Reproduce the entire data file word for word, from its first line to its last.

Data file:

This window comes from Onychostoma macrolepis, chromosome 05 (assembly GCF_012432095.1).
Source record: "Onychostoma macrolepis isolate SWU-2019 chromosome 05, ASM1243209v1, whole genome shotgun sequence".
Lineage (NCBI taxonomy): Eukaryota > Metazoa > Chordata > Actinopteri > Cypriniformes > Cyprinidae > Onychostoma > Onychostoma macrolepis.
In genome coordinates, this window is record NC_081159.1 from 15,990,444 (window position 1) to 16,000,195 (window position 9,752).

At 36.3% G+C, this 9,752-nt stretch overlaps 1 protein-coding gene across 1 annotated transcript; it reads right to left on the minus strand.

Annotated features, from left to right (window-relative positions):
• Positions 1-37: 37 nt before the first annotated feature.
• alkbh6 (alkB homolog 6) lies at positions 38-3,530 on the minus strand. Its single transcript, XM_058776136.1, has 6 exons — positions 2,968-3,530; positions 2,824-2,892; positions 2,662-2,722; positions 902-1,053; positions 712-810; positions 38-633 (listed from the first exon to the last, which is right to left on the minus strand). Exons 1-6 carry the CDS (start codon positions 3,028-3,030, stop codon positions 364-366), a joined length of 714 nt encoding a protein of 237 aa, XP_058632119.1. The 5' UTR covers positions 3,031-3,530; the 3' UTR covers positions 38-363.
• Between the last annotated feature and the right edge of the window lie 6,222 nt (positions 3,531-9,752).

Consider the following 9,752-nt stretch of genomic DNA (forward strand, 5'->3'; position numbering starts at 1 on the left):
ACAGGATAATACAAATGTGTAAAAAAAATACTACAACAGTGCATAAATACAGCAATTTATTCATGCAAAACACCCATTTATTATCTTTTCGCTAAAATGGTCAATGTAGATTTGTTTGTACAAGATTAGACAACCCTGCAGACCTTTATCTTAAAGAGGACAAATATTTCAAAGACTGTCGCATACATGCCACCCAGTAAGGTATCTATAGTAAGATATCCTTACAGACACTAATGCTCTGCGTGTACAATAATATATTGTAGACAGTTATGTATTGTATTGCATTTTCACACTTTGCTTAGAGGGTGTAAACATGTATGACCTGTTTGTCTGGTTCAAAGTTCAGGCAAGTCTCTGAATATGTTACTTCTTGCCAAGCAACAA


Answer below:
This window comes from Onychostoma macrolepis, chromosome 05 (assembly GCF_012432095.1).
Source record: "Onychostoma macrolepis isolate SWU-2019 chromosome 05, ASM1243209v1, whole genome shotgun sequence".
Lineage (NCBI taxonomy): Eukaryota > Metazoa > Chordata > Actinopteri > Cypriniformes > Cyprinidae > Onychostoma > Onychostoma macrolepis.
In genome coordinates, this window is record NC_081159.1 from 15,990,444 (window position 1) to 16,000,195 (window position 9,752).

At 36.3% G+C, this 9,752-nt stretch overlaps 1 protein-coding gene across 1 annotated transcript; it reads right to left on the minus strand.

Annotated features, from left to right (window-relative positions):
• Positions 1-37: 37 nt before the first annotated feature.
• alkbh6 (alkB homolog 6) lies at positions 38-3,530 on the minus strand. Its single transcript, XM_058776136.1, has 6 exons — positions 2,968-3,530; positions 2,824-2,892; positions 2,662-2,722; positions 902-1,053; positions 712-810; positions 38-633 (listed from the first exon to the last, which is right to left on the minus strand). Exons 1-6 carry the CDS (start codon positions 3,028-3,030, stop codon positions 364-366), a joined length of 714 nt encoding a protein of 237 aa, XP_058632119.1. The 5' UTR covers positions 3,031-3,530; the 3' UTR covers positions 38-363.
• Between the last annotated feature and the right edge of the window lie 6,222 nt (positions 3,531-9,752).

Consider the following 9,752-nt stretch of genomic DNA (forward strand, 5'->3'; position numbering starts at 1 on the left):
ACAGGATAATACAAATGTGTAAAAAAAATACTACAACAGTGCATAAATACAGCAATTTATTCATGCAAAACACCCATTTATTATCTTTTCGCTAAAATGGTCAATGTAGATTTGTTTGTACAAGATTAGACAACCCTGCAGACCTTTATCTTAAAGAGGACAAATATTTCAAAGACTGTCGCATACATGCCACCCAGTAAGGTATCTATAGTAAGATATCCTTACAGACACTAATGCTCTGCGTGTACAATAATATATTGTAGACAGTTATGTATTGTATTGCATTTTCACACTTTGCTTAGAGGGTGTAAACATGTATGACCTGTTTGTCTGGTTCAAAGTTCAGGCAAGTCTCTGAATATGTTACTTCTTGCCAAGCAACAA